The Common Law
Consumer law -- challenging your credit card bill
Your credit card company has made a common "billing error." Many billing errors can be resolved if you have a basic understanding of the Fair Credit Billing Act, a federal law passed by Congress in 1975 to help consumers settle disputes with their credit card companies. Under the FCBA, a consumer may challenge credit card charges for numerous reasons, including charges for goods or services that were not accepted or that were not delivered as agreed (i.e., a defective product) and charges made by unauthorized persons.
There are, however, specific things you must do to challenge the billing error. You must send the credit card company a letter, preferably via certified mail, stating that there has been a billing error, and the letter must be sent within 60 days of the first bill you received that gave you notice of the billing error. The letter should include your name and account number, a statement that you think your bill contains an error and the actual dollar amount of that error, and the reasons why you believe the bill is incorrect. Try to include photocopies of all receipts any documents that were relevant to the transaction.
The credit card company is required to acknowledge receipt of your letter within 30 days after receiving it and has a maximum of 90 days to investigate the claim. If there is an error on your bill, the credit card company should write to you explaining the corrections that have been made to your account. Alternatively, if the credit card company still believes there is no mistake, you will be notified with the reasons why it believes the bill is correct. Keep in mind that while you are allowed to withhold payment on the disputed item during this process, you are required to make regular payments on the rest of the items listed on your credit card bill. The good news is that your credit card company cannot threaten to damage your credit ratings while the dispute over the billing error is ongoing.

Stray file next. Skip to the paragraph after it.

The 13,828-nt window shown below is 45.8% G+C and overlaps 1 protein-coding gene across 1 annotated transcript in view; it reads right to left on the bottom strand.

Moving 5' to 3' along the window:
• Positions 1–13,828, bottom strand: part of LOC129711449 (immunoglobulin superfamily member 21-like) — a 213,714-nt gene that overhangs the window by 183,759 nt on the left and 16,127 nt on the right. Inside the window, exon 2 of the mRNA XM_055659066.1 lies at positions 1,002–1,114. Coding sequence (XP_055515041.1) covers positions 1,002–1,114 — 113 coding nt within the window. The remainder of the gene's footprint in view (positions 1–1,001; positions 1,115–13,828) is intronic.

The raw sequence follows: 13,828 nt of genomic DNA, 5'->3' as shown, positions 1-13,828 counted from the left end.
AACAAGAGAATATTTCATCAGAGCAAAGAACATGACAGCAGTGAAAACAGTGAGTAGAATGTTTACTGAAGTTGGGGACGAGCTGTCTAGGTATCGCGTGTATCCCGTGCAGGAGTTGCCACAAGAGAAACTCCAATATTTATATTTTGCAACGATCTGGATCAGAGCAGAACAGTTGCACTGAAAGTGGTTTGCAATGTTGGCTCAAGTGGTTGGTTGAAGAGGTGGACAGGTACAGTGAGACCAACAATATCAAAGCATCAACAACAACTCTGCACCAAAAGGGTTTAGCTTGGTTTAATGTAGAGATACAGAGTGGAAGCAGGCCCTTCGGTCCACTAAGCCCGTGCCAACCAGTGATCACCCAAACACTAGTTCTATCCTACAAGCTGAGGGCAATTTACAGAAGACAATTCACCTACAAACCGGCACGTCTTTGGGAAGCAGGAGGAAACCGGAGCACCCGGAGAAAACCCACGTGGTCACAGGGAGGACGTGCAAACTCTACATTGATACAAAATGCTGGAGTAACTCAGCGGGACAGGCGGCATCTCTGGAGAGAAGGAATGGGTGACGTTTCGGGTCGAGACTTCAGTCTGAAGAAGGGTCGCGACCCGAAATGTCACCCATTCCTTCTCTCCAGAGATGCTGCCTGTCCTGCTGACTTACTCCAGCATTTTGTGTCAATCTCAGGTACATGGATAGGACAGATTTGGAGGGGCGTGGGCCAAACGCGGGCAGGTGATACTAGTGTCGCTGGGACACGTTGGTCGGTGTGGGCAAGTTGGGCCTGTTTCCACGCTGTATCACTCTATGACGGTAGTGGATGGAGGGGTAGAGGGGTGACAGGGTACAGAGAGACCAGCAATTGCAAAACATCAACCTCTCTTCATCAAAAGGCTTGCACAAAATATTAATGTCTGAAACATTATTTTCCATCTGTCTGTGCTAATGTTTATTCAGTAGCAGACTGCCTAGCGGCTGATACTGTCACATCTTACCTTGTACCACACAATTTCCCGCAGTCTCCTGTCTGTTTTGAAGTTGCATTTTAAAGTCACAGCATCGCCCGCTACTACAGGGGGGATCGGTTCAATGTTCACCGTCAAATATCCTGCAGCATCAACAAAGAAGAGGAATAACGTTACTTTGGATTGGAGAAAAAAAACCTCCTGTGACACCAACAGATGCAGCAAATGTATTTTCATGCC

The material in this column is for informational purposes only. It does not constitute, nor is it a substitute for, legal advice. For advice on your specific facts and circumstances, consult a licensed attorney.
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Marrs, Ellis & Hodge LLP, www.jmehlaw.com.
The material in this column is for informational purposes only. It does not constitute, nor is it a substitute for, legal advice. For advice on your specific facts and circumstances, consult a licensed attorney. You may wish to contact the Lawyer Referral Service of Central Texas, a non-profit public service of the Austin Bar Association, at 512-472-8303 or www.austinlrs.com.